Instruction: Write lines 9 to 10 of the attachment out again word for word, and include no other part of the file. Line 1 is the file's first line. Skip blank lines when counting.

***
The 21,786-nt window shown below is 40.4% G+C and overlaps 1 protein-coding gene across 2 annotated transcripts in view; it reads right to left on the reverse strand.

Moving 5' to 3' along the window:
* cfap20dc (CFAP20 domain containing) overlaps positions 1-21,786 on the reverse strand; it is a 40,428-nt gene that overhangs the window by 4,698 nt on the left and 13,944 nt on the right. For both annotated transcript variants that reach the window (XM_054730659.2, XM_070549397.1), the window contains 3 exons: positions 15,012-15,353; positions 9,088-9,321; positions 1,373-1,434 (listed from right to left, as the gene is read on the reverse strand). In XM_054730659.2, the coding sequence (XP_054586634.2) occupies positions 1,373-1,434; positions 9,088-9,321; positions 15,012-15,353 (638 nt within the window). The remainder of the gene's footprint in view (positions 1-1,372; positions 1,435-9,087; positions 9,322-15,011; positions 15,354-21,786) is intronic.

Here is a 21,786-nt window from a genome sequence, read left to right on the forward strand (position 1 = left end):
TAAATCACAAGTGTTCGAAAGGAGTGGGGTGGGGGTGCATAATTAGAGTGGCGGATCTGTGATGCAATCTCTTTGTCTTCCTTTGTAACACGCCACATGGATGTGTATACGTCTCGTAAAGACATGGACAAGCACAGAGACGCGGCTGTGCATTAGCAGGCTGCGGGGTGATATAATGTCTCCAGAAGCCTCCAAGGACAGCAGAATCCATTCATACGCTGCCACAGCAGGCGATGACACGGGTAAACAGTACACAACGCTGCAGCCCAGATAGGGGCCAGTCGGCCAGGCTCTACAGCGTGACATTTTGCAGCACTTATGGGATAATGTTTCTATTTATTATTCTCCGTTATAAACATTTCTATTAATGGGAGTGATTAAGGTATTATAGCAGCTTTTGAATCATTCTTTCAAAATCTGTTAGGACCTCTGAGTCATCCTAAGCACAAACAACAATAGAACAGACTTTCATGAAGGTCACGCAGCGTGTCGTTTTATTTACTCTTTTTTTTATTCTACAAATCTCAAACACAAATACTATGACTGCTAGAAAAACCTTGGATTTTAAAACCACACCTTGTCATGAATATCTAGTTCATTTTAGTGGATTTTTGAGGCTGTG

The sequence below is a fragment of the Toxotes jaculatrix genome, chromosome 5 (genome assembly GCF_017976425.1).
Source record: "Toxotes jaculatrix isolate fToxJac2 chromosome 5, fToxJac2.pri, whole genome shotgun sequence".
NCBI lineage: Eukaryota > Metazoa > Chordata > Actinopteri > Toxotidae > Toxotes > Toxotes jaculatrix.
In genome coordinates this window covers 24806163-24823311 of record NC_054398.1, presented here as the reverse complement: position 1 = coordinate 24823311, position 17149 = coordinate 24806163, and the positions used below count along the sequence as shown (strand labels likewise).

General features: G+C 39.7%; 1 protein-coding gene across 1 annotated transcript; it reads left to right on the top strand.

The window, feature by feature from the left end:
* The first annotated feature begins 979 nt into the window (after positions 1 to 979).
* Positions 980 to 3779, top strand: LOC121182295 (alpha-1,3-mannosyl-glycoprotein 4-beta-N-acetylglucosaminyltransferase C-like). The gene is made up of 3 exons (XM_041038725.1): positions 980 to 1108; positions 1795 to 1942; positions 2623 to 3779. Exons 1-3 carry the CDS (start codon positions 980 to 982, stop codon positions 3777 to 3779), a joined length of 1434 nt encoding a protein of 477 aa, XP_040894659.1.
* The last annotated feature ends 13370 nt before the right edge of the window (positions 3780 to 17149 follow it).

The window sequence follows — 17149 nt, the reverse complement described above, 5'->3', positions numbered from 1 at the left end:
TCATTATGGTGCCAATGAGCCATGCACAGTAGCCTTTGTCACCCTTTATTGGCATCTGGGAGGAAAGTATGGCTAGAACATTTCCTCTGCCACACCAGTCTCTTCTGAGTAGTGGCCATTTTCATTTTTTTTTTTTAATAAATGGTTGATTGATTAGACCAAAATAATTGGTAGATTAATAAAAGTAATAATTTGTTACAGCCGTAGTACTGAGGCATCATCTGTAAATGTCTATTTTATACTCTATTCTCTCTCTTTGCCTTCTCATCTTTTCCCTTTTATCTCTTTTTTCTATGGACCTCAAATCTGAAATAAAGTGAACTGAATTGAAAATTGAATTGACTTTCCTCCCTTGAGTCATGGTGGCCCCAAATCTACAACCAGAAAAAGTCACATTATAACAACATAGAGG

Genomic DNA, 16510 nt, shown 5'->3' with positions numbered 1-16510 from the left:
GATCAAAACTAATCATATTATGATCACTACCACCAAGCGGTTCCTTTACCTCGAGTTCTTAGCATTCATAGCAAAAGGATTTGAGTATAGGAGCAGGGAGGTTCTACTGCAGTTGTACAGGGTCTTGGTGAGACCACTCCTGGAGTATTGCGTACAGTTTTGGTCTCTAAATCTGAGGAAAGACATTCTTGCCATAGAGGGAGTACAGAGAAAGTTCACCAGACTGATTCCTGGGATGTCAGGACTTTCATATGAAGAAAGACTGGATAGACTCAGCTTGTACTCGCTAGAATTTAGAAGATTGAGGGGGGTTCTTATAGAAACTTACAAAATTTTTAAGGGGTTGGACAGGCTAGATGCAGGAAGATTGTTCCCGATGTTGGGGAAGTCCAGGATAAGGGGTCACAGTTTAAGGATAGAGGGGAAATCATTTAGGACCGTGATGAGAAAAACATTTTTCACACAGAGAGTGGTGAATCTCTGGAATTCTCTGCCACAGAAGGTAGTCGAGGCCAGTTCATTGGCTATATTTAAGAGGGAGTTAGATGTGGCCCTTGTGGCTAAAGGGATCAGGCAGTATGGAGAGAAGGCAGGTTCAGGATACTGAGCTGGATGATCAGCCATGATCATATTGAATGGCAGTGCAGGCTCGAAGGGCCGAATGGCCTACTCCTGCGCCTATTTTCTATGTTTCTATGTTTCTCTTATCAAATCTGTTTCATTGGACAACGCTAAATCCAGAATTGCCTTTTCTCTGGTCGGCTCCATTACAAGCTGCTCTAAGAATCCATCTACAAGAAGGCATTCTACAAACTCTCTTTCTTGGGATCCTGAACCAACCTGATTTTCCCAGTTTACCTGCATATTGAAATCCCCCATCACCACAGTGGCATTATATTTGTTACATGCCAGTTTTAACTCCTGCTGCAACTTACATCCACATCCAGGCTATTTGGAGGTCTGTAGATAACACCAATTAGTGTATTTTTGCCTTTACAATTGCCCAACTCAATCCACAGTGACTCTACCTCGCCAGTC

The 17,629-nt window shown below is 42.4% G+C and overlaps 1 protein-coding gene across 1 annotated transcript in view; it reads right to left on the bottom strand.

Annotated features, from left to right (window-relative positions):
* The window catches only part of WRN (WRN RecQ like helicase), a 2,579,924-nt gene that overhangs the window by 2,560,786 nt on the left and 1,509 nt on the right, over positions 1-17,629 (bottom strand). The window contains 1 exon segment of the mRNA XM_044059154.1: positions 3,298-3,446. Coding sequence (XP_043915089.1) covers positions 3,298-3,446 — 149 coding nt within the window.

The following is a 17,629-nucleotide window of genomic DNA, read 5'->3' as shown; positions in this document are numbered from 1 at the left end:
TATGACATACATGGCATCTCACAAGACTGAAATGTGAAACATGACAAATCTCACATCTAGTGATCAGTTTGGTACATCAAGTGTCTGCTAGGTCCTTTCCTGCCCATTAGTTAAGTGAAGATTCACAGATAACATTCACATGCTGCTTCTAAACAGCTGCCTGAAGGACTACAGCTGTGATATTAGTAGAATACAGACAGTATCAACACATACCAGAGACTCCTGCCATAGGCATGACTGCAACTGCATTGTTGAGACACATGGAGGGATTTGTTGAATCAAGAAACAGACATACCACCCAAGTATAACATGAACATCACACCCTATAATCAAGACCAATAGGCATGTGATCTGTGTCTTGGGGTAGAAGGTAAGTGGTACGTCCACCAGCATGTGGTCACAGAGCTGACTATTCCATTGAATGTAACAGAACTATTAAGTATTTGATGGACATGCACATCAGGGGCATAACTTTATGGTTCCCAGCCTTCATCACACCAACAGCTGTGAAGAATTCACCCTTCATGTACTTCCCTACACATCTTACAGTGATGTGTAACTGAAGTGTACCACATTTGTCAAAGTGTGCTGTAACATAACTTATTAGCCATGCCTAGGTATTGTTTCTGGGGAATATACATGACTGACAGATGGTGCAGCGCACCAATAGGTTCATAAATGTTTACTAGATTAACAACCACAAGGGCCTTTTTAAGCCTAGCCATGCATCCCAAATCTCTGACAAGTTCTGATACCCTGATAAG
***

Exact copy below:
In genome coordinates this window covers 24806163-24823311 of record NC_054398.1, presented here as the reverse complement: position 1 = coordinate 24823311, position 17149 = coordinate 24806163, and the positions used below count along the sequence as shown (strand labels likewise).

General features: G+C 39.7%; 1 protein-coding gene across 1 annotated transcript; it reads left to right on the top strand.